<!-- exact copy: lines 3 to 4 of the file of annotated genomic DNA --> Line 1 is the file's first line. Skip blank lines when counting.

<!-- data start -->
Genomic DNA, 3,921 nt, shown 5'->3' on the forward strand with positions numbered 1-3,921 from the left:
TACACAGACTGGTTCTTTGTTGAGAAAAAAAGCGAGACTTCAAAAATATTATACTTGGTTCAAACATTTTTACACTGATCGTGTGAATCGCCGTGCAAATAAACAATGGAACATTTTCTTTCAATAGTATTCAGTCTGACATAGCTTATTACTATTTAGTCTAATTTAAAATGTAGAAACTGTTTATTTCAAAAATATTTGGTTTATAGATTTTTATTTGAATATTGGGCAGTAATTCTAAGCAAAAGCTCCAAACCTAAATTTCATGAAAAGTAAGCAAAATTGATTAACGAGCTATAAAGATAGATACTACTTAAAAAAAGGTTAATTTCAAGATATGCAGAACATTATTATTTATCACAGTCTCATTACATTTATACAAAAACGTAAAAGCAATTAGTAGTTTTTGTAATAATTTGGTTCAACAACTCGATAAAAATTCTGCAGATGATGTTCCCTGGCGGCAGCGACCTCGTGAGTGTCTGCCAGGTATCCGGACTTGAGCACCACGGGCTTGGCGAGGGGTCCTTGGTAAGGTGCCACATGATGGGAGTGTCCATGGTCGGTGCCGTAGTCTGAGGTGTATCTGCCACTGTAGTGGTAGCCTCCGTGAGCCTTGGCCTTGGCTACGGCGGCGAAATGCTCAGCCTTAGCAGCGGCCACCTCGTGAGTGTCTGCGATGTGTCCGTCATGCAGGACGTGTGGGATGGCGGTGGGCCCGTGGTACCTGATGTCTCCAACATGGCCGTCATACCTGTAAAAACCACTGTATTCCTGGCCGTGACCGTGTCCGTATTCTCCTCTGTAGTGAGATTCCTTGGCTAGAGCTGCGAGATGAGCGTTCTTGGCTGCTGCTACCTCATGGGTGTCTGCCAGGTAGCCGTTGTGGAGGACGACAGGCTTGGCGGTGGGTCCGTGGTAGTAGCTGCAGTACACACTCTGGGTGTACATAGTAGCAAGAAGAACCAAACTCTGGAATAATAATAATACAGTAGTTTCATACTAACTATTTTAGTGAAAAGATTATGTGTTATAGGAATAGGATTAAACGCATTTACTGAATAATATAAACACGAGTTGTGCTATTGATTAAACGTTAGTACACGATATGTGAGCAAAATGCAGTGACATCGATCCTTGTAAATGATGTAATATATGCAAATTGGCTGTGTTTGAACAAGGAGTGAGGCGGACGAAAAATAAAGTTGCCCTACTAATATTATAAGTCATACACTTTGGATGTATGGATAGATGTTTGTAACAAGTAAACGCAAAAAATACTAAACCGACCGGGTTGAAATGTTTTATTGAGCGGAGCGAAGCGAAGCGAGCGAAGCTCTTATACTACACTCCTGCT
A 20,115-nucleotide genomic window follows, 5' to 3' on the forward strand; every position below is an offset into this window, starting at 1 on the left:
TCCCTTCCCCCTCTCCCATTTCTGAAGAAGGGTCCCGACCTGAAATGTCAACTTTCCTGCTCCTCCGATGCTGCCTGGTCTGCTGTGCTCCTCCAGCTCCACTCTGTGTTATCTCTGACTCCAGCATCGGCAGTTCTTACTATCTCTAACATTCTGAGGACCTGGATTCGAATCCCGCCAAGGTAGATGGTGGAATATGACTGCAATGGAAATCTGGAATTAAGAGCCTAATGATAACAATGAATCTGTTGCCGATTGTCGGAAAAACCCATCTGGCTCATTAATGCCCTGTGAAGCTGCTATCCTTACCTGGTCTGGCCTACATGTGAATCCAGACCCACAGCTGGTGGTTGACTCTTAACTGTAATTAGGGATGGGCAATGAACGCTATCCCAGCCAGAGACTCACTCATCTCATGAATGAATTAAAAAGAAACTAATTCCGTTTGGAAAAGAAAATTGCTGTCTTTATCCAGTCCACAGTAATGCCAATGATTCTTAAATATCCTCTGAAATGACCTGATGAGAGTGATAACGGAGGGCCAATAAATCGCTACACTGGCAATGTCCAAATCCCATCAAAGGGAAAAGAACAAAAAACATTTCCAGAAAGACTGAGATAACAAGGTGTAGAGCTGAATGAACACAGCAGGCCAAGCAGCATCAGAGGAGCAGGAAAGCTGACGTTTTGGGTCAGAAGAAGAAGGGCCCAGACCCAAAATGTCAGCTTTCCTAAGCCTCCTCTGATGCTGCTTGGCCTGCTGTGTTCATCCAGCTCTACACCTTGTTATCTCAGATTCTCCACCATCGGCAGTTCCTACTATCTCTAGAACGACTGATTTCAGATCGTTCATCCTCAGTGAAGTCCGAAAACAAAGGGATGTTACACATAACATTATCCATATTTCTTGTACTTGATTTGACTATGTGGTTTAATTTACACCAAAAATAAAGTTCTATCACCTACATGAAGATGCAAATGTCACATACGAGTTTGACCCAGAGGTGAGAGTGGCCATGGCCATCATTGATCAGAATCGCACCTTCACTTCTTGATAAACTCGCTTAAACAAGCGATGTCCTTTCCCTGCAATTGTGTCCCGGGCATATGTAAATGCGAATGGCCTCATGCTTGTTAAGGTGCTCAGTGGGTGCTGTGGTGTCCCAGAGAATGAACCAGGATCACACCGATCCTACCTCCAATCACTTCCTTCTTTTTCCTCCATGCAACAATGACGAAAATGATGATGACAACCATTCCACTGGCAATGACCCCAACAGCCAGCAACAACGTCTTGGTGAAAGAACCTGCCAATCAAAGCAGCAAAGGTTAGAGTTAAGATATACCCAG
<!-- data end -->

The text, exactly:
A 20,115-nucleotide genomic window follows, 5' to 3' on the forward strand; every position below is an offset into this window, starting at 1 on the left:
TCCCTTCCCCCTCTCCCATTTCTGAAGAAGGGTCCCGACCTGAAATGTCAACTTTCCTGCTCCTCCGATGCTGCCTGGTCTGCTGTGCTCCTCCAGCTCCACTCTGTGTTATCTCTGACTCCAGCATCGGCAGTTCTTACTATCTCTAACATTCTGAGGACCTGGATTCGAATCCCGCCAAGGTAGATGGTGGAATATGACTGCAATGGAAATCTGGAATTAAGAGCCTAATGATAACAATGAATCTGTTGCCGATTGTCGGAAAAACCCATCTGGCTCATTAATGCCCTGTGAAGCTGCTATCCTTACCTGGTCTGGCCTACATGTGAATCCAGACCCACAGCTGGTGGTTGACTCTTAACTGTAATTAGGGATGGGCAATGAACGCTATCCCAGCCAGAGACTCACTCATCTCATGAATGAATTAAAAAGAAACTAATTCCGTTTGGAAAAGAAAATTGCTGTCTTTATCCAGTCCACAGTAATGCCAATGATTCTTAAATATCCTCTGAAATGACCTGATGAGAGTGATAACGGAGGGCCAATAAATCGCTACACTGGCAATGTCCAAATCCCATCAAAGGGAAAAGAACAAAAAACATTTCCAGAAAGACTGAGATAACAAGGTGTAGAGCTGAATGAACACAGCAGGCCAAGCAGCATCAGAGGAGCAGGAAAGCTGACGTTTTGGGTCAGAAGAAGAAGGGCCCAGACCCAAAATGTCAGCTTTCCTAAGCCTCCTCTGATGCTGCTTGGCCTGCTGTGTTCATCCAGCTCTACACCTTGTTATCTCAGATTCTCCACCATCGGCAGTTCCTACTATCTCTAGAACGACTGATTTCAGATCGTTCATCCTCAGTGAAGTCCGAAAACAAAGGGATGTTACACATAACATTATCCATATTTCTTGTACTTGATTTGACTATGTGGTTTAATTTACACCAAAAATAAAGTTCTATCACCTACATGAAGATGCAAATGTCACATACGAGTTTGACCCAGAGGTGAGAGTGGCCATGGCCATCATTGATCAGAATCGCACCTTCACTTCTTGATAAACTCGCTTAAACAAGCGATGTCCTTTCCCTGCAATTGTGTCCCGGGCATATGTAAATGCGAATGGCCTCATGCTTGTTAAGGTGCTCAGTGGGTGCTGTGGTGTCCCAGAGAATGAACCAGGATCACACCGATCCTACCTCCAATCACTTCCTTCTTTTTCCTCCATGCAACAATGACGAAAATGATGATGACAACCATTCCACTGGCAATGACCCCAACAGCCAGCAACAACGTCTTGGTGAAAGAACCTGCCAATCAAAGCAGCAAAGGTTAGAGTTAAGATATACCCAG